Total 243 1130 46 1419 206 30 122 359
1 Includes depredations resulting in death or injury
2 Authorized take by Wildlife Services
3 Authorized take under 10j for protection of stock and dogs

Control

From 9/26 – 10/15, WS confirmed 8 wolf depredations and determined that another depredation was probable. WS confirmed that wolves killed 17 sheep, 2 cows and 4 calves and probably killed another 2 calves. During the reporting period, WS killed 2 wolves in response the these and earlier depredations. During the same time period in 2007, WS confirmed 5 wolf depredations and had another 6 that were determined to be “probables”.

Non-lethal efforts are wrapping up this week for a cooperative effort near Ketchum to reduce livestock/wolf conflicts. Sheep are being gathered up for the year. Four producers, USFS, USDA Wildlife Services, IDFG, Blaine County Commission, and Defenders of Wildlife experimented with the use of paid non-lethal personnel (funded by Defenders) who used fladry and penning for sheep at night, and attempted to scare wolves away from sheep during the night. Wolves were around the sheep on a regular basis but only one sheep was confirmed killed by wolves all summer.

Research

Nothing new to report.

Information and Education

Hunting season is upon us. We have received several reports of wolves being attracted to hunters calling elk, and wolves visiting hunter camps or eating poorly hung carcasses. IDFG recommends that hunters be aware that the sport of hunting increases chances of running into or attracting wolves and other carnivores. Carcasses and gut piles attract bears, lions, and wolves and should be treated carefully to avoid problems such as having your meat fed upon. The rule of thumb is to try to get the carcass out of the woods the same day it is killed. It helps to place the gut pile on a tarp and drag it away from the carcass. If that is not possible, hang meat 10 feet off the ground. You should leave clothes, human scent, tarps, etc. to deter carnivores from scavenging your meat. When returning to your kill, approach the carcass carefully and view it safely from a distance. Carnivores especially bears may be close by and might attempt to defend the carcass. Some bears, wolves, coyotes and other scavengers may venture into campsites if they smell meat or other foods. Place your game pole down wind of your camp and make sure the meat is secured 10 feet off the ground and 3 feet from a tree. Bears and wolves may eat carcasses hung within reach.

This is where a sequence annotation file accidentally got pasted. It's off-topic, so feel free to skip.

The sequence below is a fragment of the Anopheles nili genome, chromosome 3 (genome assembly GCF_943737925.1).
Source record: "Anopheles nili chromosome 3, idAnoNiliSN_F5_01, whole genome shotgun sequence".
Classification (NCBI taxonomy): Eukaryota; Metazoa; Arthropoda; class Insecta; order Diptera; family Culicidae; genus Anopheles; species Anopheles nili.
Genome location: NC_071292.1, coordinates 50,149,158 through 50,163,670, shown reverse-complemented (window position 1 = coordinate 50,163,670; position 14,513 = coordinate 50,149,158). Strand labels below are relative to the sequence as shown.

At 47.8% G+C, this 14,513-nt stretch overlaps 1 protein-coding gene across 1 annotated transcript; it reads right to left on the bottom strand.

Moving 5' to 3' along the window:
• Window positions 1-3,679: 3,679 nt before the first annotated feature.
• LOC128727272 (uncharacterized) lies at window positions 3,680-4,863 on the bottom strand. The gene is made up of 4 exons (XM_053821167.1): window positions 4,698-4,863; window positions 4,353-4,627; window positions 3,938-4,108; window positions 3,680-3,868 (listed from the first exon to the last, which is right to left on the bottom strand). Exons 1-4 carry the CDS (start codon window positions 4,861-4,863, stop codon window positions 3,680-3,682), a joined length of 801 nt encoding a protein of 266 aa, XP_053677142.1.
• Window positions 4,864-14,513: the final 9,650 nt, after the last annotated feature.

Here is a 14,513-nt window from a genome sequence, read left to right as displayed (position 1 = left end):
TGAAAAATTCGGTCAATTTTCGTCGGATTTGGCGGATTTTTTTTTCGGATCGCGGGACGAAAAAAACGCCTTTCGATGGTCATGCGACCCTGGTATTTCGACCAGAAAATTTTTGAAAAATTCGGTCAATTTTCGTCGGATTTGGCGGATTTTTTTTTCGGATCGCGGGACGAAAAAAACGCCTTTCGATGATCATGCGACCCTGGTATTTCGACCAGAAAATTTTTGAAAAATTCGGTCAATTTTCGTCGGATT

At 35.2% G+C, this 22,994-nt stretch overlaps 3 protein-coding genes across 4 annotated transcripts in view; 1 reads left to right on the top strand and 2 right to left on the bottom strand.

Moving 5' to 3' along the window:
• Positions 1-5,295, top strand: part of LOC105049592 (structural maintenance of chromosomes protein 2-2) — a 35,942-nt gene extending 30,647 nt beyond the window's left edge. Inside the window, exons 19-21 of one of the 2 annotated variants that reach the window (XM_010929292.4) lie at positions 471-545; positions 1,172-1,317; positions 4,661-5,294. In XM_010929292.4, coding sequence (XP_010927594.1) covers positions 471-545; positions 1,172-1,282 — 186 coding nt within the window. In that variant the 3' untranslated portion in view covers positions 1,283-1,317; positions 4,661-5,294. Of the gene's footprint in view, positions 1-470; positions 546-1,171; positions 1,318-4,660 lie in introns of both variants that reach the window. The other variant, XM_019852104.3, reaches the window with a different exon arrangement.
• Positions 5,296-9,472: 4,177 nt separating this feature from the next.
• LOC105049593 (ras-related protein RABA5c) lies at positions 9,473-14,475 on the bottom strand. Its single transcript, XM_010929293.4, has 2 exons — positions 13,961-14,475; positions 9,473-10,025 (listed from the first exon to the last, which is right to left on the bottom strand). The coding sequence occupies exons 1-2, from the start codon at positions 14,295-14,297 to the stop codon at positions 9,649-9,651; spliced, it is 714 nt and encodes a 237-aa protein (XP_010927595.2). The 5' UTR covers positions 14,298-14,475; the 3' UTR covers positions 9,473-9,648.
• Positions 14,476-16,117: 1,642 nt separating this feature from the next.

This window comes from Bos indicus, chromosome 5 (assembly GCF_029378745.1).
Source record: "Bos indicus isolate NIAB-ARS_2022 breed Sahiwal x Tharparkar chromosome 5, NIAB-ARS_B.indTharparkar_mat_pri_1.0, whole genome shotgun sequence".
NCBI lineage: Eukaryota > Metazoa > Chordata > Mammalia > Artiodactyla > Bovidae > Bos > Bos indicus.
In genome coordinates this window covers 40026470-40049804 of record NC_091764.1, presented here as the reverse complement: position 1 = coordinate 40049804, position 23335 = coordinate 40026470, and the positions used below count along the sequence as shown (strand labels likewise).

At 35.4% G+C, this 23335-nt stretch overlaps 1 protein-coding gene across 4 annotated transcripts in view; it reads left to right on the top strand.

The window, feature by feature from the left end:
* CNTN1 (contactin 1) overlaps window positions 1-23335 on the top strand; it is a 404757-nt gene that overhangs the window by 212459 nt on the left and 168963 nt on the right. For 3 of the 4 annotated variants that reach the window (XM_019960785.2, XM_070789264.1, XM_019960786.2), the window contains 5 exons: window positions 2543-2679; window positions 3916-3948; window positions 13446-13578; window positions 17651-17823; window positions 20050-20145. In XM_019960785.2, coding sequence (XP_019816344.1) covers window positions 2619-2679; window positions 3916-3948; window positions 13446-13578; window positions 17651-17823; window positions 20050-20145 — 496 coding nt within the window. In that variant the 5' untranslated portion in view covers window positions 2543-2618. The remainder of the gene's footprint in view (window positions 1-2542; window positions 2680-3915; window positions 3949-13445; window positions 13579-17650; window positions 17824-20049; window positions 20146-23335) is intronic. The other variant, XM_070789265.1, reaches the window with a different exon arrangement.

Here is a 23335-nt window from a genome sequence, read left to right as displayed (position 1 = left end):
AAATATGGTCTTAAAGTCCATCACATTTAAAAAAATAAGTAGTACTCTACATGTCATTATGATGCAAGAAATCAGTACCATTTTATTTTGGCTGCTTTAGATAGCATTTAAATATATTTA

Also, wolves are protected under the endangered species act and killing one illegally is a federal offense.

The wolf webpage includes information on the lawsuit and injunction that caused wolves to be temporarily relisted under the Endangered Species Act. It also has updated information on the new 10j rule under which IDFG is currently acting as the “designated agent” for the USFWS, and conducting day to day wolf management. What the public can and can’t do under the new rules is discussed. You can find the new webpage at: http://fishandgame.idaho.gov/cms/wildlife/wolves/

We also would like to remind people that when wolves are in the area, please be aware that they may attack or injure dogs. It often helps to keep dogs in kennels or inside buildings at night and to not let them roam freely when humans are not around. When fresh wolf sign is found, place dogs on restraints and keep supervised. The 10j rule allows individuals to harass or kill a wolf attacking or molesting their livestock and stock animals including pets. If you are having concerns or problems with wolves close to your residence, please inform the Fish and Game Office nearest you.

Please help us manage wolves by reporting wolf sightings on our Fish and Game observation form found at:http://fishandgame.idaho.gov/apps/wolf_report/

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About The Author

Ralph Maughan

Dr. Ralph Maughan is professor emeritus of political science at Idaho State University with specialties in natural resource politics, public opinion, interest groups, political parties, voting and elections. Aside from academic publications, he is author or co-author of three hiking/backpacking guides, and he is President of the Western Watersheds Project.

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‎"At some point we must draw a line across the ground of our home and our being, drive a spear into the land and say to the bulldozers, earthmovers, government and corporations, “thus far and no further.” If we do not, we shall later feel, instead of pride, the regret of Thoreau, that good but overly-bookish man, who wrote, near the end of his life, “If I repent of anything it is likely to be my good behaviour."

~ Edward Abbey